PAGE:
The shame of saying ‘we met via Twitter’
comment 4 Written by on January 14, 2010 – 2:18 pm

Taking Twitter into the real world: Video from CollegeHumor.

Some weeks ago I went to a party, which I was invited to via someone on Twitter. It was a Tweetsgiving event (an organisation which, if you get beyond the cringey name, is doing great work raising finds for schools in Tanzania). I was invited by someone I had exchanged a few messages with and who seemed like a friendly person with an interesting way of life.  On top of all that, the venue was a very short walk from my house and I was meeting other friends (from “the real world”) afterwards. Clearly, I had nothing to lose by swinging by.

So I popped by and enjoyed a a glass of wine and some nice chats. The host was as sweet as I’d imagined and I also enjoyed meeting a Paraguayan for the first time ever (how have I spent so much time in South America and never met a Paraguayan?) and I had a good chat with him about place to go on my impending trip. However, at one point in the evening, amid a mix of Twitter users and non-Twitter users, it struck me that to say ‘We met via Twitter’ to those who don’t use it creates an automatic assumption that you’re a geek with no life and no friends in the real world. It was illustrated at one point by a guy who said in a slightly superior tone: “Oh, I don’t have time for that”.

Yep, it’s that common myth again: that people spend hours on Twitter talking about their lunch. I’m busy, but I’m not *so* busy that I can’t knock out the occasional sentence. And when I’m researching an article, finding case studies or keeping up with travel news, Twitter can *save* me time. Recently I put at a shout for good South Africa blogs and got a wealth of good replies, which was better than cluelessly wading through hundreds of possibilities on Google.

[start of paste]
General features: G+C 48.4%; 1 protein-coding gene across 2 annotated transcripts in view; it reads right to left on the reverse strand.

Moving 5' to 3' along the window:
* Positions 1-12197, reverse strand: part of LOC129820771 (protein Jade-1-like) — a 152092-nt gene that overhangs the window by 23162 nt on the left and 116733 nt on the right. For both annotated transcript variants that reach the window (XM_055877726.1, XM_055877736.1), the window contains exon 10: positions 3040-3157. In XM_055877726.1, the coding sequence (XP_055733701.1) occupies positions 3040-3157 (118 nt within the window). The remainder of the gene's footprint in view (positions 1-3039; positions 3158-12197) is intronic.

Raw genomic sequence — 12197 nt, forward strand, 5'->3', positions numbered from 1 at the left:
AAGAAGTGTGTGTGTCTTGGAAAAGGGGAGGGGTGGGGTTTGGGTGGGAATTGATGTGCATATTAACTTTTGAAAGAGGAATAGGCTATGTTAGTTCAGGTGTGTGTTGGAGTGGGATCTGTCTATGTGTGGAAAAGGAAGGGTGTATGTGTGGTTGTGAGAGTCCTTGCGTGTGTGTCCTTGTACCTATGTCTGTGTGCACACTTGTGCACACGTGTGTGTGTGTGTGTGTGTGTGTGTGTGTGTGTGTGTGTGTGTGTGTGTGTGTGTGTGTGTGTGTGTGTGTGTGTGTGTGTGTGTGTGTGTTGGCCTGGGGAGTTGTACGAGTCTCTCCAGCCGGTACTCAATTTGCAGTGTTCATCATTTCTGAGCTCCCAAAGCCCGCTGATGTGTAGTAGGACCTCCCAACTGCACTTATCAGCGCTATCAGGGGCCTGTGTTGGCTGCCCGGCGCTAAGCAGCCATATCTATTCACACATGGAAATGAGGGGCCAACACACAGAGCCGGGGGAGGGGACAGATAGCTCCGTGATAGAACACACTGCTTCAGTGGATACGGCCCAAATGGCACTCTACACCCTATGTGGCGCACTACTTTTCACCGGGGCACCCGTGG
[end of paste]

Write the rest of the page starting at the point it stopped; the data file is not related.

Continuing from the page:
Anyway, we’ve been here before. It doesn’t need justifying.

Back at the party, another odd situation came about when I *recognised* someone from Twitter. I’d been following him and I recognised his name. It’s a very weird opening gambit in a party when straight after an introduction you say, “Ah yes, I’ve been following you”. I think I freaked him out for a moment, but really it’s no different to saying “Ah, I’ve read your blog”. Or is it? The word “follower” is the main problem, because it screams “stalker”, even if you’ve put yourself up there to be followed.

There was a time when I was constantly writing for the Guardian Travel about people I’d met online. At one point, I even went on holiday with people I met online and I joked with an editor that’d start to get the reputation as the girl with no real friends.

However, the most actively social network uses I know are not typically doing it because no one gives them the time of day in the real world. They tend to be very social people.

Social people using social networking – well, who would have thought it?

The girls I went to Barcelona last year (which led to a Guardian piece) may have originally got their introduction via CitySocialising, but they clicked from the first time they met, continued to socialise together and became the best of friends. A year or so down the line, is that friendship any less valid? Of course, it’s not. The same goes for online dating.

But back to the here and now and Twitter – would you tell someone you read their Tweets if you meet them for the first time? Have you build good friends with people you originally met online? Do you think there’s still a taboo?

Also – check out the above comedy sketch that takes the Twitter premise into the real world.

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4 Responses to “The shame of saying ‘we met via Twitter’”

  1. Hysterical. My my how the online world has evolved.

  2. I think most people have accepted that the Internet is a viable option for meeting people, although Twitter still feels like unknown territory to many. While there may be more of a stigma attached to Twitter, once the service gains more acceptance by mainstream society, that stigma will eventually fall away, just as it did for chatrooms, blogs, etc.

  3. Haha

    This is great. Had to share it on Facebook/Twitter (of course). We are getting lots of people meeting up through Twitter up here and coming to our networking nights.

    It’s funny, especially when they start networking offline with people who have no idea what Twitter is!

    Thanks for sharing

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